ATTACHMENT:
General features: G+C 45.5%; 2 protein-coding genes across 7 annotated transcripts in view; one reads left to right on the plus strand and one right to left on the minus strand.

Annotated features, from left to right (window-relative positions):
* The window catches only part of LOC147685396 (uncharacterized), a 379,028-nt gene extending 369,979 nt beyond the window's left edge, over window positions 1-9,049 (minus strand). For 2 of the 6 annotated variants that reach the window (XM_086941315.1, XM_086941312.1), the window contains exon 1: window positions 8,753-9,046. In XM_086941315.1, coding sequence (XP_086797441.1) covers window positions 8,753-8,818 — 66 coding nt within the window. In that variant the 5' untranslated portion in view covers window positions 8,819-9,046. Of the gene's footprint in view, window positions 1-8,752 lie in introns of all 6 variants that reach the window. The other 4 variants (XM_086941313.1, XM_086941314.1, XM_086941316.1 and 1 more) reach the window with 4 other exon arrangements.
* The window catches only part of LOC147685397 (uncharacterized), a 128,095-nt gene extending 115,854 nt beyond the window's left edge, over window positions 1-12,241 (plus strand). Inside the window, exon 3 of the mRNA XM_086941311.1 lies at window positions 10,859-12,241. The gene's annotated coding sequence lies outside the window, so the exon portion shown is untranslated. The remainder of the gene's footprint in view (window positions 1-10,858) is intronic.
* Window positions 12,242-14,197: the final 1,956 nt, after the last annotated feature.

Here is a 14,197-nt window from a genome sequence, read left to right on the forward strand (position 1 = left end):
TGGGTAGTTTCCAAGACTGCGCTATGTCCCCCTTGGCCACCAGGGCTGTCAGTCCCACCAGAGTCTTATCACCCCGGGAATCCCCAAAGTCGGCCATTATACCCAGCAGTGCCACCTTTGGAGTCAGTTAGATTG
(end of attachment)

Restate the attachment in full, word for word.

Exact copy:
General features: G+C 45.5%; 2 protein-coding genes across 7 annotated transcripts in view; one reads left to right on the plus strand and one right to left on the minus strand.

Annotated features, from left to right (window-relative positions):
* The window catches only part of LOC147685396 (uncharacterized), a 379,028-nt gene extending 369,979 nt beyond the window's left edge, over window positions 1-9,049 (minus strand). For 2 of the 6 annotated variants that reach the window (XM_086941315.1, XM_086941312.1), the window contains exon 1: window positions 8,753-9,046. In XM_086941315.1, coding sequence (XP_086797441.1) covers window positions 8,753-8,818 — 66 coding nt within the window. In that variant the 5' untranslated portion in view covers window positions 8,819-9,046. Of the gene's footprint in view, window positions 1-8,752 lie in introns of all 6 variants that reach the window. The other 4 variants (XM_086941313.1, XM_086941314.1, XM_086941316.1 and 1 more) reach the window with 4 other exon arrangements.
* The window catches only part of LOC147685397 (uncharacterized), a 128,095-nt gene extending 115,854 nt beyond the window's left edge, over window positions 1-12,241 (plus strand). Inside the window, exon 3 of the mRNA XM_086941311.1 lies at window positions 10,859-12,241. The gene's annotated coding sequence lies outside the window, so the exon portion shown is untranslated. The remainder of the gene's footprint in view (window positions 1-10,858) is intronic.
* Window positions 12,242-14,197: the final 1,956 nt, after the last annotated feature.

Here is a 14,197-nt window from a genome sequence, read left to right on the forward strand (position 1 = left end):
TGGGTAGTTTCCAAGACTGCGCTATGTCCCCCTTGGCCACCAGGGCTGTCAGTCCCACCAGAGTCTTATCACCCCGGGAATCCCCAAAGTCGGCCATTATACCCAGCAGTGCCACCTTTGGAGTCAGTTAGATTG